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Interesting Behavior of MaxCmdsInTran Parameter

I recently worked on transactional replication issue and discovered interesting behavior of the log reader agent switch called MaxCmdsInTran and wanted to share it with you guys.

Lets take a look at  the use of this switch by looking at the msdn documentation below,

MaxCmdsInTran number_of_commands

Specifies the maximum number of statements grouped into a transaction as the Log Reader writes commands to the distribution database. Using this parameter allows the Log Reader Agent and Distribution Agent to divide large transactions (consisting of many commands) at the Publisher into several smaller transactions when applied at the Subscriber. Specifying this parameter can reduce contention at the Distributor and reduce latency between the Publisher and Subscriber. Because the original transaction is applied in smaller units, the Subscriber can access rows of a large logical Publisher transaction prior to the end of the original transaction, breaking strict transnational atomicity. The default is 0, which preserves the transaction boundaries of the Publisher.

However, I observed that if you do any update on Primary Column which won’t be split into multiple smaller transactions as described in the documentation.

Looking further on this reveals that  it probably the effect of bounded update. Bounded update has to be processed as a whole since it send all delete followed by all insert, can’t break into smaller transactions as it won’t know what would be a safe boundary.

The key difference comes from the fact that how updates are replicated when you update PK column and non-PK column. Let’s take an example to look at this (In this example C1 is non-PK and C2 is PK column)

If you update the non-PK column it replicated as update.

— Updating non-PK column

begin tran My_Deferred_Update_1_Row

update T1 set c1 = 1 where C1=2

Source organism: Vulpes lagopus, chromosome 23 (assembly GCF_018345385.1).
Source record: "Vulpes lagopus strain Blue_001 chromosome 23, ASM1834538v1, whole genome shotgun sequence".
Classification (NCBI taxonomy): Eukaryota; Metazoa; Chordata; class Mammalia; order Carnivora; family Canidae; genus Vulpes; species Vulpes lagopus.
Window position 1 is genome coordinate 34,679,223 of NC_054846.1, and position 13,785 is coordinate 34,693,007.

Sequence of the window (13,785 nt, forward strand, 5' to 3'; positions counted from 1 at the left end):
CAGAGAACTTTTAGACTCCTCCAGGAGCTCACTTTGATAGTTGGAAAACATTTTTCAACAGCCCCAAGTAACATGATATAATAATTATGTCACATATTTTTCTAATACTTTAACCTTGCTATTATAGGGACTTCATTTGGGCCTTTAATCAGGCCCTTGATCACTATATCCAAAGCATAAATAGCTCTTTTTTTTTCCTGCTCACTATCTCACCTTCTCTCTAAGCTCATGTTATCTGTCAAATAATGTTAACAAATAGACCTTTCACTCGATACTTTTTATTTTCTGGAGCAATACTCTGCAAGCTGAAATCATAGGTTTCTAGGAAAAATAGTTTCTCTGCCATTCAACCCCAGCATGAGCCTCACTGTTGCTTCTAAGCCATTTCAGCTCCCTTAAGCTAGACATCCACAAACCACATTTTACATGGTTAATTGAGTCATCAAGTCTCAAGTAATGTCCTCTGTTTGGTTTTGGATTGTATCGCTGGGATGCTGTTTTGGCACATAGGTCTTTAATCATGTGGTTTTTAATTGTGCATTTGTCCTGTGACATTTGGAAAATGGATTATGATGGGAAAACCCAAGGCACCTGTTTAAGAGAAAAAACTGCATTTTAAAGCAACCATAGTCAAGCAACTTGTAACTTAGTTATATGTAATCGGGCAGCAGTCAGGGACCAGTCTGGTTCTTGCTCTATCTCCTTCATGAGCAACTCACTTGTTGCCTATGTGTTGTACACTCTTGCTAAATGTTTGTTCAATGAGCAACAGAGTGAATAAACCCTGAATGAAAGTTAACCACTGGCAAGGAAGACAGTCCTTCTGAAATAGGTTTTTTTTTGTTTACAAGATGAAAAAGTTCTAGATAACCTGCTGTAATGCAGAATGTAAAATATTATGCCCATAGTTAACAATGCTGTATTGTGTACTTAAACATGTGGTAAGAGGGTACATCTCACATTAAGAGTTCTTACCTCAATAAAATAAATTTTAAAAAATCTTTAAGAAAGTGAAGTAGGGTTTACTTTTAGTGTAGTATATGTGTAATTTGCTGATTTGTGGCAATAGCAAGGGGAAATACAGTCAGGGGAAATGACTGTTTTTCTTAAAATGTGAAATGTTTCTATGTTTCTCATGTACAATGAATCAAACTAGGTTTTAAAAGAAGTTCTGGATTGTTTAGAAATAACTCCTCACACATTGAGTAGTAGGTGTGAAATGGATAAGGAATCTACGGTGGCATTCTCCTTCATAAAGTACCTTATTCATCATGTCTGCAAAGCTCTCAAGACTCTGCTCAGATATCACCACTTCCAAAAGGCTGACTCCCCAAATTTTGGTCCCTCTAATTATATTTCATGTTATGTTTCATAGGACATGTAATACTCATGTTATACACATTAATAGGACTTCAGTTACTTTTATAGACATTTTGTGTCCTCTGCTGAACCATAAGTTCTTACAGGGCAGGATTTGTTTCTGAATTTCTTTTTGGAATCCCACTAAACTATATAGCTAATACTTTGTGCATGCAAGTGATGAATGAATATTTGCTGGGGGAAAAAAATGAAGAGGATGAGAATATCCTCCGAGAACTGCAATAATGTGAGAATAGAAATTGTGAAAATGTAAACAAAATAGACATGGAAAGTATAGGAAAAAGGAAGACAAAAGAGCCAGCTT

commit tran My_Deferred_Update_1_Row

— Below is what gets added in msrepl_commands

exec sp_replshowcmds 1000

xact_seqno                                      command

0x0000016E000005330004 {CALL [dbo].[sp_MSupd_dbot1] (1,,2,0×01)}

What is bounded update?

However when you do a update on PK/Clustered index columns are replicated as Delete/Insert pair.

— Updating unique column

begin tran My_Bounded_Update_2_Rows

update T1 set c2 = c2 + 1000

commit tran My_Bounded_Update_2_Rows

— Below is what get added in msrepl_commands

exec sp_replshowcmds 1000

xact_seqno                                        command

0x00000017000000B5000E  {CALL?[dbo].[sp_MSdel_dboT1] (1)}

0x00000017000000B5000E  {CALL?[dbo].[sp_MSdel_dboT1] (2)}

0x00000017000000B5000E  {CALL?[dbo].[sp_MSins_dboT1] (1,3000,1)}

0x00000017000000B5000E  {CALL?[dbo].[sp_MSins_dboT1] (2,1002,2)}

As you can see in above case when we do update on PK/clustered index column, the updates are sent as deletes followed by inserts( this is called bounded update). This is one single transaction which is converted into delete and update pair. All deletes are sent first followed by insert.

We cannot break this transaction (PK update) as it will cause the delete (few or all) to happen first and then insert in separate transaction and will break transaction boundary, breaking this operation into multiple transaction will cause inconsistency and that’s most probably reason for this switch won’t work in this situation.

Why replication sending all deletes first and then all inserts and not the pairs delete/insert in order?

Let’s assume table A contains two rows, unique column C1 values being 1 and 2.

Now user runs the following: update A set c1 = c1 + 1.

The log records will be like


Del 1

Ins 2

Del 2

Ins 3


And the commands posted in the distribution database will be like

{CALL [sp_MSdel_dboA] (1)}

{CALL [sp_MSdel_dboA] (2)}

{CALL [sp_MSins_dboA] (1,2)}

{CALL [sp_MSins_dboA] (2,3)}

But if its send update directly, you’ll see

Update A set c1 = 2

Update A set c1 = 3

In that case, the first update will fail since c1 = 2 already exist. that’s why it deletes the row first before inserting them back to the new value.

I would recommend to look at the option of publishing the stored procedure execution to avoid this kind of huge updates which will cause performance issues in replication.

Happy Reading!



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